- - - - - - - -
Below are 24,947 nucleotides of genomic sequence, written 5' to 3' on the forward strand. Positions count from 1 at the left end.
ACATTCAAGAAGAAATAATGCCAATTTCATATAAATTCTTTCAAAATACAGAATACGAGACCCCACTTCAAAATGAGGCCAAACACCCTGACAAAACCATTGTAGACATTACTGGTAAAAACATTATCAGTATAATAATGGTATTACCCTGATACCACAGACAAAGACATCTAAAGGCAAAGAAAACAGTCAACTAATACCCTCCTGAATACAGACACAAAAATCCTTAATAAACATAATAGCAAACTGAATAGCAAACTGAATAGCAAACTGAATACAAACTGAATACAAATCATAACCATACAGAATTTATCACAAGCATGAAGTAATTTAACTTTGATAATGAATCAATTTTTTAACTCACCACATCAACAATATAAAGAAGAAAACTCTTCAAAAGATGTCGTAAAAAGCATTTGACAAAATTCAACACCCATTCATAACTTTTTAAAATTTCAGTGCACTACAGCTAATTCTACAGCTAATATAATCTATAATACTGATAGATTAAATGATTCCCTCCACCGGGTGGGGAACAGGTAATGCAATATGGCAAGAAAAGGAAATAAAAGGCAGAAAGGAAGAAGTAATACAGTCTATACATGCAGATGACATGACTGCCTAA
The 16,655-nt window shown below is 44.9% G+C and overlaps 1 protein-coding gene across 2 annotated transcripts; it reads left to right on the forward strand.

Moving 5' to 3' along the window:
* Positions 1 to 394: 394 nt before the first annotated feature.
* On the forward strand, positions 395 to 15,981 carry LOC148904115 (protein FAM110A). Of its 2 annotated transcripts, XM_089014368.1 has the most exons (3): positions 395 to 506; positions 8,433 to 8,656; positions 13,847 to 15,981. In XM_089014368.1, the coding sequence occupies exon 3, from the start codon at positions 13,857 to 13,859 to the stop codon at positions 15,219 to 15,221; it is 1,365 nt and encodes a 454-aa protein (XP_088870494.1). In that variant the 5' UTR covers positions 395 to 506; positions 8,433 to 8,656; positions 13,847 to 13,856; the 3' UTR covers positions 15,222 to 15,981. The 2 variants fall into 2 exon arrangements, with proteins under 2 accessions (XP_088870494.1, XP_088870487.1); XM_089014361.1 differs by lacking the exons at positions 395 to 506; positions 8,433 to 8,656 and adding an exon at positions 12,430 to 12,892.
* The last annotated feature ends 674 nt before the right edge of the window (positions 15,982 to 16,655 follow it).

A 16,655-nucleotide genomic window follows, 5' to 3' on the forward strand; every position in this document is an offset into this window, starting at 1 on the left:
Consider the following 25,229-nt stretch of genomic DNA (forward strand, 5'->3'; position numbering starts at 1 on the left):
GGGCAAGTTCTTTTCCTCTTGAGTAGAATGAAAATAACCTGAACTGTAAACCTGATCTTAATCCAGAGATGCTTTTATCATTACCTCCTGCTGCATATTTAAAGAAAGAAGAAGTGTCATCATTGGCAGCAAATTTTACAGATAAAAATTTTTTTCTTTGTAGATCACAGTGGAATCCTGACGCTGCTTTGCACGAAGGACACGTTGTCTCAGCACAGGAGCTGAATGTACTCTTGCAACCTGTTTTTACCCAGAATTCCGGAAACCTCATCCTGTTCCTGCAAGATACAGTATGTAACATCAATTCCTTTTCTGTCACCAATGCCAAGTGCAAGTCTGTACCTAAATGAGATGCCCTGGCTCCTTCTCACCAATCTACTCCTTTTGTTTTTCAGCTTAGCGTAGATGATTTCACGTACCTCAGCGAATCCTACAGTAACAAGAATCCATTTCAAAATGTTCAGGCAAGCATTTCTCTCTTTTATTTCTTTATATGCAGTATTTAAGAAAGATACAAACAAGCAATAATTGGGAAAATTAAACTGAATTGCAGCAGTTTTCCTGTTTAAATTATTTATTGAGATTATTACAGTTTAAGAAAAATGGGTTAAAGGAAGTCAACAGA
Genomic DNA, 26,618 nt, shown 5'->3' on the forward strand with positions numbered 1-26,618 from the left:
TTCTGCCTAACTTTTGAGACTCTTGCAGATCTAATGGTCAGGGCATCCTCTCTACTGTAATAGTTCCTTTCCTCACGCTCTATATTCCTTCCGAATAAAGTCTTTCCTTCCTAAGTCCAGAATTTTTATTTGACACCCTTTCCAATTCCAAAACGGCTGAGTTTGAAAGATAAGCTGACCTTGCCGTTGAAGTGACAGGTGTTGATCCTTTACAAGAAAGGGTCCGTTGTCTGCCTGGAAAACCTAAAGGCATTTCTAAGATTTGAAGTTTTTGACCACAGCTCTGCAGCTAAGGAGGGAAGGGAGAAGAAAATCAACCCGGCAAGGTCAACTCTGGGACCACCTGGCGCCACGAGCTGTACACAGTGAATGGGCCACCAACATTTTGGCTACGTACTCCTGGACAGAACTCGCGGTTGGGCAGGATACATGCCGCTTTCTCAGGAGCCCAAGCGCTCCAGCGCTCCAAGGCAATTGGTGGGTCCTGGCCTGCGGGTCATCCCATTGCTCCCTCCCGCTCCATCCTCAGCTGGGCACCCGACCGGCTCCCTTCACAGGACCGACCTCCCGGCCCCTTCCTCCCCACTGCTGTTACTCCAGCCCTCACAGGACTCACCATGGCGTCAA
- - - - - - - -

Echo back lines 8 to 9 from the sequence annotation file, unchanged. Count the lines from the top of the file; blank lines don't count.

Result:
A 16,655-nucleotide genomic window follows, 5' to 3' on the forward strand; every position in this document is an offset into this window, starting at 1 on the left:
Consider the following 25,229-nt stretch of genomic DNA (forward strand, 5'->3'; position numbering starts at 1 on the left):